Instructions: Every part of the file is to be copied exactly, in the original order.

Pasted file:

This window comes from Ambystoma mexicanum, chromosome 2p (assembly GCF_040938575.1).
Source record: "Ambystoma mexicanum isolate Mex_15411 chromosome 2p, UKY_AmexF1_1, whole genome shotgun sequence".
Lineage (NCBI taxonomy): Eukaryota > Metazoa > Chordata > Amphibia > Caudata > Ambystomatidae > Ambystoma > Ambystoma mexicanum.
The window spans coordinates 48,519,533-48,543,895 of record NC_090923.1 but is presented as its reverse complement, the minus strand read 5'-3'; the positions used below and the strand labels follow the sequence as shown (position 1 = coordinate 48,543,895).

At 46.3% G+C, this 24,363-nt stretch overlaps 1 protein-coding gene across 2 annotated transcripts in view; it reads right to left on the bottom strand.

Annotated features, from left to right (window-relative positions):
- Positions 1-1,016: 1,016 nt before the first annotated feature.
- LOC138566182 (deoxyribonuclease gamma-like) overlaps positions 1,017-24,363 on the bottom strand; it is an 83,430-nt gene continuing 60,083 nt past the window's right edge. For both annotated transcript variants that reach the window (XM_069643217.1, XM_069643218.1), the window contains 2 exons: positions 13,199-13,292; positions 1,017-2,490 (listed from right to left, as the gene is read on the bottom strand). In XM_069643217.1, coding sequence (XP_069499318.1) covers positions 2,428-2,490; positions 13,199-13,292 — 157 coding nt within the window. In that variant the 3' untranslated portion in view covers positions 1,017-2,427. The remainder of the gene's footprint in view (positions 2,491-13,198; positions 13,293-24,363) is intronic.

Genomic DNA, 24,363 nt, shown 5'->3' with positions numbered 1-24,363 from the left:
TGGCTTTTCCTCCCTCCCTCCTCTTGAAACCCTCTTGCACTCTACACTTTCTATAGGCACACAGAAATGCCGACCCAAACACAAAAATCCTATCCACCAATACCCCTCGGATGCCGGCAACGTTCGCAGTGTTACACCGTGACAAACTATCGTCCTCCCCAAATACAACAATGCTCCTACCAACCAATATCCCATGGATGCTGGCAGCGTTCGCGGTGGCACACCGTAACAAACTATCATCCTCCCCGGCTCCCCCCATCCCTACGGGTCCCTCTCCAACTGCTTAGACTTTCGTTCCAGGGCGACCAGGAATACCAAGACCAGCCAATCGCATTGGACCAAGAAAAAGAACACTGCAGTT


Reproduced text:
This window comes from Ambystoma mexicanum, chromosome 2p (assembly GCF_040938575.1).
Source record: "Ambystoma mexicanum isolate Mex_15411 chromosome 2p, UKY_AmexF1_1, whole genome shotgun sequence".
Lineage (NCBI taxonomy): Eukaryota > Metazoa > Chordata > Amphibia > Caudata > Ambystomatidae > Ambystoma > Ambystoma mexicanum.
The window spans coordinates 48,519,533-48,543,895 of record NC_090923.1 but is presented as its reverse complement, the minus strand read 5'-3'; the positions used below and the strand labels follow the sequence as shown (position 1 = coordinate 48,543,895).

At 46.3% G+C, this 24,363-nt stretch overlaps 1 protein-coding gene across 2 annotated transcripts in view; it reads right to left on the bottom strand.

Annotated features, from left to right (window-relative positions):
- Positions 1-1,016: 1,016 nt before the first annotated feature.
- LOC138566182 (deoxyribonuclease gamma-like) overlaps positions 1,017-24,363 on the bottom strand; it is an 83,430-nt gene continuing 60,083 nt past the window's right edge. For both annotated transcript variants that reach the window (XM_069643217.1, XM_069643218.1), the window contains 2 exons: positions 13,199-13,292; positions 1,017-2,490 (listed from right to left, as the gene is read on the bottom strand). In XM_069643217.1, coding sequence (XP_069499318.1) covers positions 2,428-2,490; positions 13,199-13,292 — 157 coding nt within the window. In that variant the 3' untranslated portion in view covers positions 1,017-2,427. The remainder of the gene's footprint in view (positions 2,491-13,198; positions 13,293-24,363) is intronic.

Genomic DNA, 24,363 nt, shown 5'->3' with positions numbered 1-24,363 from the left:
TGGCTTTTCCTCCCTCCCTCCTCTTGAAACCCTCTTGCACTCTACACTTTCTATAGGCACACAGAAATGCCGACCCAAACACAAAAATCCTATCCACCAATACCCCTCGGATGCCGGCAACGTTCGCAGTGTTACACCGTGACAAACTATCGTCCTCCCCAAATACAACAATGCTCCTACCAACCAATATCCCATGGATGCTGGCAGCGTTCGCGGTGGCACACCGTAACAAACTATCATCCTCCCCGGCTCCCCCCATCCCTACGGGTCCCTCTCCAACTGCTTAGACTTTCGTTCCAGGGCGACCAGGAATACCAAGACCAGCCAATCGCATTGGACCAAGAAAAAGAACACTGCAGTT